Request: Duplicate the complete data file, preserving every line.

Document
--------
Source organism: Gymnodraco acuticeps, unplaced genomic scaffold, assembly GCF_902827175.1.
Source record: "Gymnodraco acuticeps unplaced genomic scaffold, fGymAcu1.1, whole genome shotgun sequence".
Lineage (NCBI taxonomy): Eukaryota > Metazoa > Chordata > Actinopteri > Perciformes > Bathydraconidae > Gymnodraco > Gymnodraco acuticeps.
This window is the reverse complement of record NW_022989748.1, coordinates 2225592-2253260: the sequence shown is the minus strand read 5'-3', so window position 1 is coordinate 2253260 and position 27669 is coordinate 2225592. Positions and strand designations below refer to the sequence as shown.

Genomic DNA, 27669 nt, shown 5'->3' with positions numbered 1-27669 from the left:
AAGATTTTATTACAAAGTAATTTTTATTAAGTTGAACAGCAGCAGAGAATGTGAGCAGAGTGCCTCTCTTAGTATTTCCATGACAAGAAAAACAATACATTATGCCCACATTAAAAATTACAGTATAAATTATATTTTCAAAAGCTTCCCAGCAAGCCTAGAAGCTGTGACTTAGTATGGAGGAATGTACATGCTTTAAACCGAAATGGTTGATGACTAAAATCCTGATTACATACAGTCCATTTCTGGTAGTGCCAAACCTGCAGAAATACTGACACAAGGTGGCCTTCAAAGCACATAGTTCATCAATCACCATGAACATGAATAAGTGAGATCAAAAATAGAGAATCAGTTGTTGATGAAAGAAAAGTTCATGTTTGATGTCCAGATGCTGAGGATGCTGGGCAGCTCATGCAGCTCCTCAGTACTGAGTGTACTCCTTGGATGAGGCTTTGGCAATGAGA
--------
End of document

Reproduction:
Source organism: Gymnodraco acuticeps, unplaced genomic scaffold, assembly GCF_902827175.1.
Source record: "Gymnodraco acuticeps unplaced genomic scaffold, fGymAcu1.1, whole genome shotgun sequence".
Lineage (NCBI taxonomy): Eukaryota > Metazoa > Chordata > Actinopteri > Perciformes > Bathydraconidae > Gymnodraco > Gymnodraco acuticeps.
This window is the reverse complement of record NW_022989748.1, coordinates 2225592-2253260: the sequence shown is the minus strand read 5'-3', so window position 1 is coordinate 2253260 and position 27669 is coordinate 2225592. Positions and strand designations below refer to the sequence as shown.

Genomic DNA, 27669 nt, shown 5'->3' with positions numbered 1-27669 from the left:
AAGATTTTATTACAAAGTAATTTTTATTAAGTTGAACAGCAGCAGAGAATGTGAGCAGAGTGCCTCTCTTAGTATTTCCATGACAAGAAAAACAATACATTATGCCCACATTAAAAATTACAGTATAAATTATATTTTCAAAAGCTTCCCAGCAAGCCTAGAAGCTGTGACTTAGTATGGAGGAATGTACATGCTTTAAACCGAAATGGTTGATGACTAAAATCCTGATTACATACAGTCCATTTCTGGTAGTGCCAAACCTGCAGAAATACTGACACAAGGTGGCCTTCAAAGCACATAGTTCATCAATCACCATGAACATGAATAAGTGAGATCAAAAATAGAGAATCAGTTGTTGATGAAAGAAAAGTTCATGTTTGATGTCCAGATGCTGAGGATGCTGGGCAGCTCATGCAGCTCCTCAGTACTGAGTGTACTCCTTGGATGAGGCTTTGGCAATGAGA